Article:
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ComputeractiveComputeractive

Computeractive 552

Computeractive is the UK’s best-selling computer magazine and your friendly guide to PCs, gadgets and the web! It includes regular news updates, project ideas, help and advice on popular reader queries, articles on anti-virus software, features on consumer rights, and a whole lot more to help you get the very best out of your computer. Get PC advice in plain English today – get Computeractive!

Country:
United Kingdom
Language:
English
Publisher:
Dennis Publishing UK
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26 Issues

IN THIS ISSUE

access_time1 min.
computeractive

EDITORIAL Group Editor Daniel Booth Deputy Editor Will Stapley Production Editor Graham Brown Art Editor Katie Peat Contributors Adam Banks, Dinah Greek, Jane Hoskyn, Jonathan Parkyn, Nick Peers, Nik Rawlinson, Wayne Williams ADVERTISING Advertising Director Charlotte Milligan Advertising Manager Alexa Dracos MARKETING AND CIRCULATION Subscriptions Rachel Hare Marketing Production Manager Gemma Hills For subscription enquiries ring 0330 333 9493 PRODUCTION Group Production Manager Stephen Catherall Production Controller Sophie Griffin MANAGEMENT Managing Director John Garewal MD of Advertising Julian Lloyd-Evans Commercial and Retail Director David Barker CFO/COO Brett Reynolds Chief Executive James Tye Company Founder Felix Dennis BRAND USAGE AND REPRINTS Companies can obtain a licence to use approved quotations from articles, the Computeractive logo and Buy It! logo. Reprints of articles are also available. Please contact Ryan Chambers for more information and rates: 0203 890 4027 Email: ryan_chambers@dennis.co.uk Requests to use quotations from articles will need to be approved by the editor. Please send requests…

access_time1 min.
from the editor

Success can be the worst thing that happens to software. Programs that start as nimble tools, offering simpler ways of doing things, often become just as clunky as the established software they aimed to usurp. Developers get carried away with the popularity of their programs, thinking it means users want more updates (no matter how disruptive), more redesigns (no matter how confusing), and more pre-installed junk (no matter how many times we Name and Shame them – see page 21). Perhaps they rely on ‘user inertia’: the theory that customers stick with what they know not because they like the service, but to avoid the hassle of switching. But we’re talking software here, not banks or utility companies. Uninstall what you’ve stopped liking, then install its replacement. Easy(ish). I’m glad to say…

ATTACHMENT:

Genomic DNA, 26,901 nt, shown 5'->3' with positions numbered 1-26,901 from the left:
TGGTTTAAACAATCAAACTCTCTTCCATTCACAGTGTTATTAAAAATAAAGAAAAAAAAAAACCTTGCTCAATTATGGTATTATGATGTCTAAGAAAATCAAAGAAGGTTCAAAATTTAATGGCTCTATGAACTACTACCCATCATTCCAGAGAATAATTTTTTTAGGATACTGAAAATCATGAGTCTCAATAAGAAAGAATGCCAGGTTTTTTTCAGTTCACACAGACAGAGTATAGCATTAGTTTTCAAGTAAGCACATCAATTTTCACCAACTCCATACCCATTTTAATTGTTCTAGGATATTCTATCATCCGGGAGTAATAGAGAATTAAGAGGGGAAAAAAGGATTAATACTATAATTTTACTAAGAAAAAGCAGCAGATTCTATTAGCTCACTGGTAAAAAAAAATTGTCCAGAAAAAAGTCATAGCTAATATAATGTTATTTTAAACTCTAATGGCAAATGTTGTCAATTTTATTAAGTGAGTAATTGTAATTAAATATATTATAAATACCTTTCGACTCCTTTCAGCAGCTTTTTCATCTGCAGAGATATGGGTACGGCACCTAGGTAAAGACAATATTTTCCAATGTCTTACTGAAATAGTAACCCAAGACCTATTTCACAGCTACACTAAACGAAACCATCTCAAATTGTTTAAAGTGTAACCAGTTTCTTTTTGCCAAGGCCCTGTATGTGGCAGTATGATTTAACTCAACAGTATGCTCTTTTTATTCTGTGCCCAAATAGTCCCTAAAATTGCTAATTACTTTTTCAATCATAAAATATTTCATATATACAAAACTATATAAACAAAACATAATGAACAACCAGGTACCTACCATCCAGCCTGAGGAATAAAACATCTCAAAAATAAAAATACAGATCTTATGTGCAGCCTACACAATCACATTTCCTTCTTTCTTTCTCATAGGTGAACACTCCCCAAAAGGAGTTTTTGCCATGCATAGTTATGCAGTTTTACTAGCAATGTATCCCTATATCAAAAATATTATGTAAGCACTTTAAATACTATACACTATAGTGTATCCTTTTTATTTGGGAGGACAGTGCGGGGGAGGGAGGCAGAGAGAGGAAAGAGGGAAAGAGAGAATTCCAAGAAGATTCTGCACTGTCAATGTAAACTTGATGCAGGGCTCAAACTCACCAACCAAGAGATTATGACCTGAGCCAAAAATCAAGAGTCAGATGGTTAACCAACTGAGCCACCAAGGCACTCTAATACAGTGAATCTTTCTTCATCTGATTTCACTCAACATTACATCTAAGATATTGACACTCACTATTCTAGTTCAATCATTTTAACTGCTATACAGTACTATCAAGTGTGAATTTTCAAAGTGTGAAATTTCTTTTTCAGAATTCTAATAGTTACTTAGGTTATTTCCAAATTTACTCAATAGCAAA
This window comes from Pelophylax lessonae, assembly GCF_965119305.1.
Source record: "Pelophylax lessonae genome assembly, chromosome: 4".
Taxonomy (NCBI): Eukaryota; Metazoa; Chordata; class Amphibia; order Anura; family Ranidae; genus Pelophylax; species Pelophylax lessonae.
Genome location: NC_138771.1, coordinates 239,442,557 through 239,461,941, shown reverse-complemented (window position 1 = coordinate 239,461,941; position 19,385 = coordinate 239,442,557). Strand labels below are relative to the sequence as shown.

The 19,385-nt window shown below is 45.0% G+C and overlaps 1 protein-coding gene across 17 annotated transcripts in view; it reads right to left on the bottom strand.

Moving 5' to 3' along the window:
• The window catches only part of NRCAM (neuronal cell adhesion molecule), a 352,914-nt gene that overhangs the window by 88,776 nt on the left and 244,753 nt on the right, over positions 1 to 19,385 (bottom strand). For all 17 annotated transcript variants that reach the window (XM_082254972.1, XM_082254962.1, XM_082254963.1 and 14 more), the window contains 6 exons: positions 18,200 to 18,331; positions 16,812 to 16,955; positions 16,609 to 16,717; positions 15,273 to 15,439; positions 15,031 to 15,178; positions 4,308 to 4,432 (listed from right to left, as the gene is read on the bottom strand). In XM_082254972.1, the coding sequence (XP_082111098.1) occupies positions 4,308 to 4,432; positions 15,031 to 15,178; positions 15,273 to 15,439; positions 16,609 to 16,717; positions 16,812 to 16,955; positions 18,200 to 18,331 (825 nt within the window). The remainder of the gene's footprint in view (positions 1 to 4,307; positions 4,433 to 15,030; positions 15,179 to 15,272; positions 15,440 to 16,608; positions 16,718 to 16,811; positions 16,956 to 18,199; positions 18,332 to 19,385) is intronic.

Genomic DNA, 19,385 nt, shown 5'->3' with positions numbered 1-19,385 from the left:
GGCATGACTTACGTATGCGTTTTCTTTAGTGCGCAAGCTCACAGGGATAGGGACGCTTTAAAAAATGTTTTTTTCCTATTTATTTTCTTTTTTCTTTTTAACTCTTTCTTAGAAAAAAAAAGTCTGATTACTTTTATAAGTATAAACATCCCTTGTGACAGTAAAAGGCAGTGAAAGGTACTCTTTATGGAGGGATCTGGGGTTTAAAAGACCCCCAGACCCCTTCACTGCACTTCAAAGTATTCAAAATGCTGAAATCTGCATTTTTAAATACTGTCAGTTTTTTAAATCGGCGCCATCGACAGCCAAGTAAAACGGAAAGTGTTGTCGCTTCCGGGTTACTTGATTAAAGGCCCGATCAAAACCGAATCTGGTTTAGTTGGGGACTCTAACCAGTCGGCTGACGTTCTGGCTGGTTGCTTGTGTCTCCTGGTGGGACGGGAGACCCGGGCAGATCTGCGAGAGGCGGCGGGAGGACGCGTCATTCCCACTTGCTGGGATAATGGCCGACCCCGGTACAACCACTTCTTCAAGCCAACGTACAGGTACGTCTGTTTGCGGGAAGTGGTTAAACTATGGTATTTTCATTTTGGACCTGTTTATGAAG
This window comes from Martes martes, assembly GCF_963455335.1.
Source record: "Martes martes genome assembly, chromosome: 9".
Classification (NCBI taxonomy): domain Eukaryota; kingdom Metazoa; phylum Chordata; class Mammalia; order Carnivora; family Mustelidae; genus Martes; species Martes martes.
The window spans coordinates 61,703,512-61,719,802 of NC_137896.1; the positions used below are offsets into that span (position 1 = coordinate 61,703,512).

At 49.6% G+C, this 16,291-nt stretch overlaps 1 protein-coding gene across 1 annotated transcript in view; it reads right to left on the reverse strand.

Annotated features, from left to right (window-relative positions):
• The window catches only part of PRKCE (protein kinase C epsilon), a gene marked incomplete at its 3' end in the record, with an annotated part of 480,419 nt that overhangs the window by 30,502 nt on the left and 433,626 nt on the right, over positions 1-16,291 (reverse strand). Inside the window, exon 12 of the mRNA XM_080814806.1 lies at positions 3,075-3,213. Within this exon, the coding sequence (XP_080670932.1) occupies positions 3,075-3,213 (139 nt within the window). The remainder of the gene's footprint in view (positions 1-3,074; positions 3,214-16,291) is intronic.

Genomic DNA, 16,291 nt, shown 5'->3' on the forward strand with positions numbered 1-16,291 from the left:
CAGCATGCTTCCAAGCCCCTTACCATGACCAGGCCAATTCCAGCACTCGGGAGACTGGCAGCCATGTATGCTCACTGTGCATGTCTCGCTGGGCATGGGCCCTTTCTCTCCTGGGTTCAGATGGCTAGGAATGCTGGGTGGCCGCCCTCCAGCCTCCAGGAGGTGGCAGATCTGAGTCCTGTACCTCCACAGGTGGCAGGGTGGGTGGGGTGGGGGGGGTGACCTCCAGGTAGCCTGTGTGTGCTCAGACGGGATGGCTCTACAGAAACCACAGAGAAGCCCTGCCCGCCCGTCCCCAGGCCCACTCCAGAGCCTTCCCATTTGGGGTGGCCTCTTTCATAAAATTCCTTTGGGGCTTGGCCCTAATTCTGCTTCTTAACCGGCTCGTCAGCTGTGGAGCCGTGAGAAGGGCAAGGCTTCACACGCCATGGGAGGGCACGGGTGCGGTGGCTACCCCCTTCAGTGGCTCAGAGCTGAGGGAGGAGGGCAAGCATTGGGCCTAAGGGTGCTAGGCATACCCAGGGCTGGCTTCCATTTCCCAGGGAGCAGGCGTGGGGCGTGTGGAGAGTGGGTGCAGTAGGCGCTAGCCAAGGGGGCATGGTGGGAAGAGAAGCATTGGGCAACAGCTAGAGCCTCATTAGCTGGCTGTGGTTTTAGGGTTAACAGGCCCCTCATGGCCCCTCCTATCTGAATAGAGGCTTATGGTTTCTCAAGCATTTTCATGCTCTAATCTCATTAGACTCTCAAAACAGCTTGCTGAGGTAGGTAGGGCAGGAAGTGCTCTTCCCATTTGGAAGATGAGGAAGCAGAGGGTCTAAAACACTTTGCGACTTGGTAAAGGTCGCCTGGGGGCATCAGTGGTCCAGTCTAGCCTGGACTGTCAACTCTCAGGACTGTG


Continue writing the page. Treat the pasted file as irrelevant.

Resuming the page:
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delay windows updates by 35 days – from late may

You’ll be able to delay the next Windows Feature Update (version 1903) for up to 35 days, longer than Microsoft has ever let you before. It seems that it will be given as an option when you choose to install the May Update, due at the end of May. This was previously called the April Update, but was renamed when Microsoft pushed back its release date, deciding it needed to be tested for longer before being made available publicly. You can delay the update for only seven days at a time, but you can do this five times in order to postpone it for the 35-day maximum. Many Windows 10 Home users will welcome the opportunity to postpone updates, but it’s still much shorter than the 365-day delay Windows Pro customers can choose. Microsoft has…

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what we think

Thanks, Microsoft, you made us look like April Fools. No sooner had we gone to press with Issue 551, asking on the cover whether you should delay the imminent update, than it pushed the date back and renamed it. Still, no matter: Microsoft did the right thing. Too many recent updates have been released before problems were fixed, so a month’s delay for lastminute checking is fine by us – as is the option to postpone it for 35 days. It potentially means you won’t need to face the update until July.…

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go ahead – remove your usb sticks!

Windows 10 will no longer warn you that you may lose data on your USB sticks if you remove them without properly ‘ejecting’ them, after Microsoft changed how the operating system handles storage. Until now, you’ve been told to click through a series of menus to safely eject the stick - a message many users always ignored. This was because by default Windows delayed saving data on the stick to maximise speed, increasing the risk of losing data were you to abruptly pull it out. But starting from the May Update, Windows will use the ‘quick removal’ setting to store data, which means you can safely remove USB sticks without jeopardising data. You can switch back to the previous setting - called ‘better performance’ - by opening Disk Management, right-clicking the name…

access_time1 min.
govt to regulate web to punish sites for ‘online harms’

Websites could be fined, ‘named and shamed’ or even removed from search results if they fail to tackle “online harms” such as child abuse and terrorist propaganda, under plans outlined by the Government. The Department for Culture, Media and Sport (DCMS) has recommended that an independent watchdog should set up a code of practice for tech companies to follow. In addition to child abuse and online extremism, the Online Harms White Paper covers hate crimes, harassment, fake news, and ‘revenge porn’, in which sexually explicit content filmed by a couple is shared online by one of the partners after the relationship has ended. Ministers also said it would cover content that promoted self-harm or encouraged users to commit suicide. As well as websites like Google, Facebook and Twitter, the rules will apply to…

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